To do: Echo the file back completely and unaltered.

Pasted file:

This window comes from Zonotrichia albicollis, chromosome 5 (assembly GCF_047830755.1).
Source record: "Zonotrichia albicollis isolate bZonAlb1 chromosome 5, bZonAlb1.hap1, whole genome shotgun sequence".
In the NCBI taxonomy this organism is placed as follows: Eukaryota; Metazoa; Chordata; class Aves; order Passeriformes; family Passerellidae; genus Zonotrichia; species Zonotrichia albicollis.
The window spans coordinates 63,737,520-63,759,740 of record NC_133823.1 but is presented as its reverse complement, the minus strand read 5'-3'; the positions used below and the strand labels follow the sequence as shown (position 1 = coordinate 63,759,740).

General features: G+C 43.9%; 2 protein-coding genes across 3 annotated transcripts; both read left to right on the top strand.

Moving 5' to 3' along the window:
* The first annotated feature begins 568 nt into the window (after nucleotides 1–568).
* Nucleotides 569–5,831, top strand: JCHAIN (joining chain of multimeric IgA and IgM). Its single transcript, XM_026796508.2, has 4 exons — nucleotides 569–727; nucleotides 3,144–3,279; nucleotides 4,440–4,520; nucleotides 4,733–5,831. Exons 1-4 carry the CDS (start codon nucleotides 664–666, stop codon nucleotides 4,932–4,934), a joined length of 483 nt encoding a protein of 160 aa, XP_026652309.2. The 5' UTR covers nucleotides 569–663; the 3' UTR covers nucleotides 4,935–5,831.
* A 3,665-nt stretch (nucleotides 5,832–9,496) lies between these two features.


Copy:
This window comes from Zonotrichia albicollis, chromosome 5 (assembly GCF_047830755.1).
Source record: "Zonotrichia albicollis isolate bZonAlb1 chromosome 5, bZonAlb1.hap1, whole genome shotgun sequence".
In the NCBI taxonomy this organism is placed as follows: Eukaryota; Metazoa; Chordata; class Aves; order Passeriformes; family Passerellidae; genus Zonotrichia; species Zonotrichia albicollis.
The window spans coordinates 63,737,520-63,759,740 of record NC_133823.1 but is presented as its reverse complement, the minus strand read 5'-3'; the positions used below and the strand labels follow the sequence as shown (position 1 = coordinate 63,759,740).

General features: G+C 43.9%; 2 protein-coding genes across 3 annotated transcripts; both read left to right on the top strand.

Moving 5' to 3' along the window:
* The first annotated feature begins 568 nt into the window (after nucleotides 1–568).
* Nucleotides 569–5,831, top strand: JCHAIN (joining chain of multimeric IgA and IgM). Its single transcript, XM_026796508.2, has 4 exons — nucleotides 569–727; nucleotides 3,144–3,279; nucleotides 4,440–4,520; nucleotides 4,733–5,831. Exons 1-4 carry the CDS (start codon nucleotides 664–666, stop codon nucleotides 4,932–4,934), a joined length of 483 nt encoding a protein of 160 aa, XP_026652309.2. The 5' UTR covers nucleotides 569–663; the 3' UTR covers nucleotides 4,935–5,831.
* A 3,665-nt stretch (nucleotides 5,832–9,496) lies between these two features.